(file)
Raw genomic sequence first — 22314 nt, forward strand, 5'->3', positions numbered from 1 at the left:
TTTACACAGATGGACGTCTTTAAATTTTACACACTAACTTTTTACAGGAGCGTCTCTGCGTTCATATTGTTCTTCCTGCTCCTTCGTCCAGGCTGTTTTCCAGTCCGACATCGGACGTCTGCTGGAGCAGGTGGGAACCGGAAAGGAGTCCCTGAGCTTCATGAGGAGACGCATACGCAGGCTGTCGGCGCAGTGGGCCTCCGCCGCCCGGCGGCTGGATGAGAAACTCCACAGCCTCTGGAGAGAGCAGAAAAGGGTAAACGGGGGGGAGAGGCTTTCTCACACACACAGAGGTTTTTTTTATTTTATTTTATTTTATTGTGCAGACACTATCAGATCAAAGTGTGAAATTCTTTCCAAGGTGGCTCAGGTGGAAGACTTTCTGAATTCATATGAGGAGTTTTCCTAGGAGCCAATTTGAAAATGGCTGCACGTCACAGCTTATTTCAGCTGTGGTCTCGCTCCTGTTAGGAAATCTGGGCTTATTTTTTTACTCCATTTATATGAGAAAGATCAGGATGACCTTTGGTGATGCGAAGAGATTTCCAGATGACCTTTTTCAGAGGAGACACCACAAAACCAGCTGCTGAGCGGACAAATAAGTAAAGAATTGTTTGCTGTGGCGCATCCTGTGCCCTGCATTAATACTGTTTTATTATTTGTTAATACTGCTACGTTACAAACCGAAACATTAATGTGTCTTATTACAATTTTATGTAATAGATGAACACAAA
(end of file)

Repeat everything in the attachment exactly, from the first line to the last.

Raw genomic sequence first — 22314 nt, forward strand, 5'->3', positions numbered from 1 at the left:
TTTACACAGATGGACGTCTTTAAATTTTACACACTAACTTTTTACAGGAGCGTCTCTGCGTTCATATTGTTCTTCCTGCTCCTTCGTCCAGGCTGTTTTCCAGTCCGACATCGGACGTCTGCTGGAGCAGGTGGGAACCGGAAAGGAGTCCCTGAGCTTCATGAGGAGACGCATACGCAGGCTGTCGGCGCAGTGGGCCTCCGCCGCCCGGCGGCTGGATGAGAAACTCCACAGCCTCTGGAGAGAGCAGAAAAGGGTAAACGGGGGGGAGAGGCTTTCTCACACACACAGAGGTTTTTTTTATTTTATTTTATTTTATTGTGCAGACACTATCAGATCAAAGTGTGAAATTCTTTCCAAGGTGGCTCAGGTGGAAGACTTTCTGAATTCATATGAGGAGTTTTCCTAGGAGCCAATTTGAAAATGGCTGCACGTCACAGCTTATTTCAGCTGTGGTCTCGCTCCTGTTAGGAAATCTGGGCTTATTTTTTTACTCCATTTATATGAGAAAGATCAGGATGACCTTTGGTGATGCGAAGAGATTTCCAGATGACCTTTTTCAGAGGAGACACCACAAAACCAGCTGCTGAGCGGACAAATAAGTAAAGAATTGTTTGCTGTGGCGCATCCTGTGCCCTGCATTAATACTGTTTTATTATTTGTTAATACTGCTACGTTACAAACCGAAACATTAATGTGTCTTATTACAATTTTATGTAATAGATGAACACAAA